What Are the Taboos of Japanese Samurai Swords?

What Are the Taboos of Japanese Samurai Swords?

The Japanese samurai swords are very handsome. The three consecutive slashes in the wind can cut the target into four sections in an instant. Isn’t it very handsome? But do you know what are the taboos of the Japanese samurai swords? Let's share the taboos of Japanese samurai swords, let's take a look.

Ⅰ. Taboo introduction of samurai swords

1. Touch the blade with your fingers, human fat is difficult to remove, and rust will also occur.

2. Talking endlessly with a knife in hand. Holding a knife in your hand and talking non-stop, the spittle may fly onto the knife—this is one reason for the rust on the blade. When some samurai in the historical drama hold a knife in their hand, they have a huai paper in their mouth. Although this is considered impractical, some people do have such a habit that it really has the meaning of this aspect, and they always have pocket paper when appreciating knives.

3. Point the blade at people, never do it even when you are joking! When handing the knife to someone else, stand up, turn the knife around with the hilt forward, and hand it to the other party, let the other party hold the black and white katana by themselves, and let the other party hold the knife tightly before letting go.

Ⅱ. Wearing and placement of samurai swords

When placing the knife, the handle of the knife should be turned to the left. This is the so-called peaceful placement without hostility to the guests. Note that the handle to the left mentioned here does not mean that the head of the rafter points to the left, but refers to placing the blade toward itself. If you want to quickly pull out a knife held in this way, you have to flip the samurai swords over. In short, it is impossible for ordinary people to pull out their knives in this way. Isn't it enough to hold the scabbard with the right hand and draw the knife with the left hand? However, samurai are professional soldiers, so they are strictly prohibited by law. Therefore, it is stipulated that the sword should be inserted on the left side and drawn out with the right hand.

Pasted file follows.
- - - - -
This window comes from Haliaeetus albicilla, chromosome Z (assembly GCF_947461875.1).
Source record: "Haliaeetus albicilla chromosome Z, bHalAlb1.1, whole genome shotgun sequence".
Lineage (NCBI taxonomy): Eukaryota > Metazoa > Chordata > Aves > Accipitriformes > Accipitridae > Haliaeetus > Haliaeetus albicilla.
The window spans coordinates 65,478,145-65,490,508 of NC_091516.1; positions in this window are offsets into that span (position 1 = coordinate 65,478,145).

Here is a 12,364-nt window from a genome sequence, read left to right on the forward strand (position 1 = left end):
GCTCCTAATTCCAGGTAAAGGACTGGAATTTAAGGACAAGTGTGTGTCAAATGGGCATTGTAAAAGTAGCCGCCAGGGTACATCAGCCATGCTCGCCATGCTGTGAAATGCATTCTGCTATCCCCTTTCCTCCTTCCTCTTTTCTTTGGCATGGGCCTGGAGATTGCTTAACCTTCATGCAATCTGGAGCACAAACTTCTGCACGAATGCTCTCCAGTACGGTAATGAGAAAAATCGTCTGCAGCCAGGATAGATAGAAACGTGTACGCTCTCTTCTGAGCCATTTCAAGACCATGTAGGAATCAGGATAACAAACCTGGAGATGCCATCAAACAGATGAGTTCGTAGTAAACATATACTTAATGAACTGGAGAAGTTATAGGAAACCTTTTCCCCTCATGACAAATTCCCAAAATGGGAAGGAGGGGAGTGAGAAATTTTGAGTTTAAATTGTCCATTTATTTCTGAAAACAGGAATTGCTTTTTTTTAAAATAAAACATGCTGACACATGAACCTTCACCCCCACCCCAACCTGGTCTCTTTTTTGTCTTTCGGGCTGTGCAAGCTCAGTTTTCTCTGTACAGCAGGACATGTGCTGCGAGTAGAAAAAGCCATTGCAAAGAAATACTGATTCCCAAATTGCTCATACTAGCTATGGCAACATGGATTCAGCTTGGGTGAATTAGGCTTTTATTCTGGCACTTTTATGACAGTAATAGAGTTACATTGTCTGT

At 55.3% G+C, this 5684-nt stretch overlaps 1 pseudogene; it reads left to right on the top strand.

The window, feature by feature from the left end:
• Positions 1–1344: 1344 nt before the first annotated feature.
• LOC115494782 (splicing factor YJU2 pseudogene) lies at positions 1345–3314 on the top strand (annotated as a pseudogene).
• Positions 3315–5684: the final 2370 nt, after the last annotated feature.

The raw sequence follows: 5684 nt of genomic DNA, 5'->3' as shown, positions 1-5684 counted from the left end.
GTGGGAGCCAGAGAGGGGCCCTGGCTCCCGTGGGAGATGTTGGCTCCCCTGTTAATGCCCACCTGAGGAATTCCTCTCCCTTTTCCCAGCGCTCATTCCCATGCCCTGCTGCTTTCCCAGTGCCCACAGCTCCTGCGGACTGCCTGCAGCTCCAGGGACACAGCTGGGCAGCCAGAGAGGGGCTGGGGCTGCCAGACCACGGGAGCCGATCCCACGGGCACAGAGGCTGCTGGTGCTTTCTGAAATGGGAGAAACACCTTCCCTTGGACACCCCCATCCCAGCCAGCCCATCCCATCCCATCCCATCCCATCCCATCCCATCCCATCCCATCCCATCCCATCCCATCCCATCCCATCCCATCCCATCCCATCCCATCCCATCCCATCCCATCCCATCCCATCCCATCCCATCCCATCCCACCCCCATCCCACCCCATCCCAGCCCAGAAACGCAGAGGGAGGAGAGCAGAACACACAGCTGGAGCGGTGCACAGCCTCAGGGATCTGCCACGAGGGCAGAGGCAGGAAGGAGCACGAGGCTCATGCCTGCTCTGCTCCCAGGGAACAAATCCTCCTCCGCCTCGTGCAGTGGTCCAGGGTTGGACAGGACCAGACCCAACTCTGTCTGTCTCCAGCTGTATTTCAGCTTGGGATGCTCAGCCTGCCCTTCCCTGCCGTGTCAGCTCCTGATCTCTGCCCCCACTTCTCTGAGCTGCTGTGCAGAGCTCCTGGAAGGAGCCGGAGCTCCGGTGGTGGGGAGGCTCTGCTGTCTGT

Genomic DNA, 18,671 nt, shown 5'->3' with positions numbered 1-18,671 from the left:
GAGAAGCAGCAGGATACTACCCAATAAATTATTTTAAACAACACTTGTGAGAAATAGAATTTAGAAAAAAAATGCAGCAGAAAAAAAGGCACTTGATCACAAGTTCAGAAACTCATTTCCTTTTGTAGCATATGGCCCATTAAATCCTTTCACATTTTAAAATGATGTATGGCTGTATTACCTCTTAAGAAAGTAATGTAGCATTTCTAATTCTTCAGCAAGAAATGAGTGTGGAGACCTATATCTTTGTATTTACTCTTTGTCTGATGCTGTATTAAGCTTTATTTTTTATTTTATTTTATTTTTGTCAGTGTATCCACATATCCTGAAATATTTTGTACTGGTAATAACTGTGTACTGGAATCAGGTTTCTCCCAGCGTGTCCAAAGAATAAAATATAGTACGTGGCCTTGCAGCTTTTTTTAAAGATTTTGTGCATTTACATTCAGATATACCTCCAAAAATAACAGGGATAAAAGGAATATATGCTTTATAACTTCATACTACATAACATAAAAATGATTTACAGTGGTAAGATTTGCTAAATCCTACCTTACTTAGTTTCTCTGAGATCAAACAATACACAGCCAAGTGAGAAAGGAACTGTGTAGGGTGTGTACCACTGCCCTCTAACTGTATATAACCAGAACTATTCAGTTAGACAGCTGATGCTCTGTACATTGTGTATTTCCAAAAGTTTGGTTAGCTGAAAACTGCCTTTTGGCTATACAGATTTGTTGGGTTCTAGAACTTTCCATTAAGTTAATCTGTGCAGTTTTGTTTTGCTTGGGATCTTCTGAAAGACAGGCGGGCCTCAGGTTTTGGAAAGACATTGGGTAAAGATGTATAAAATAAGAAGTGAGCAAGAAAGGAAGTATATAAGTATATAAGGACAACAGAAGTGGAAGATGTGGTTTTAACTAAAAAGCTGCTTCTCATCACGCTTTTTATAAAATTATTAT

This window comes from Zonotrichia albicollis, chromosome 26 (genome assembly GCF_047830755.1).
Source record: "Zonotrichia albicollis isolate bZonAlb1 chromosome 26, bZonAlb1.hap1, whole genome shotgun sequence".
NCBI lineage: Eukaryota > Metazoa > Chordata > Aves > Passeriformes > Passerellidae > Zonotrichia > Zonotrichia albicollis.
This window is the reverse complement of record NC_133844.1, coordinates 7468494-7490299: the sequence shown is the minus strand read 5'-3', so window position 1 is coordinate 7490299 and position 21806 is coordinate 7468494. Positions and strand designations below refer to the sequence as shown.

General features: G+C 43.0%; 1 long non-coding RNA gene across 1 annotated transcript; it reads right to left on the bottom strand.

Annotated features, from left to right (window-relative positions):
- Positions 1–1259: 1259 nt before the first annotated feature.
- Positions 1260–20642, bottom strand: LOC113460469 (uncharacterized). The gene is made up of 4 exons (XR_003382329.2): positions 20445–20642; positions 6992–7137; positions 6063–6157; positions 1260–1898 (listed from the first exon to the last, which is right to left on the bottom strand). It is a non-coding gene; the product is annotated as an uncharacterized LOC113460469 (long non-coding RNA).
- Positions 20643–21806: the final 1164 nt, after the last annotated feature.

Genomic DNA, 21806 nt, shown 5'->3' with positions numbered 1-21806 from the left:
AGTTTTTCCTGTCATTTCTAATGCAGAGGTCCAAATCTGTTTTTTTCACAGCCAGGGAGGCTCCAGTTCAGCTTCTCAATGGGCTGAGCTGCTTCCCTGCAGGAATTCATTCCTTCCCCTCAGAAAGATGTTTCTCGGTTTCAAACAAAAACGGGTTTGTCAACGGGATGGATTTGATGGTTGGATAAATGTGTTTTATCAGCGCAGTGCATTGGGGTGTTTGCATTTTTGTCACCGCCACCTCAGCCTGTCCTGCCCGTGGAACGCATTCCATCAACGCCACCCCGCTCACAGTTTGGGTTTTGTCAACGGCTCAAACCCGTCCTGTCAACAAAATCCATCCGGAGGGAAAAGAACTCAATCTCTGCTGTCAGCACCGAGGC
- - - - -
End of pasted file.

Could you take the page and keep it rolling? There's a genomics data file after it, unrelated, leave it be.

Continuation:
The samurai walk on the left side. When the samurai cross each other, the scabbard is inserted on the left side, so they may bump into each other in narrow places. Some people's fiery tempers could lead to a fight. This is the origin of the word "sheathing". In this case, if the sword is drawn with the right hand, the scabbard should face to the left in advance.

Also, when visiting someone's house, I remove the sword from my belt with my right hand at the entrance, and carry it into the house like this. If it is crowded when going up the stairs, the scabbard will hit other people, and there is no way. After entering the living room, put the knife on the right side of the body, with the hilt facing forward, the blade of the samurai swords facing you, and the blade is approximately parallel to the knee. One is that there is no hostility, and the other is for defense. Try to put the knife as close as possible to yourself—if there is an emergency, press the knife with your knees, pull the scabbard from the back of your body, and then quickly move to the right Turn your body sideways and take the knife in your hand to fight.

During the Tokugawa Shogunate period, the rule over the samurai was quite strict. On TV, when the samurai went to Edo Castle to meet, they wore the culottes with long backs to prevent the samurai from running fast.


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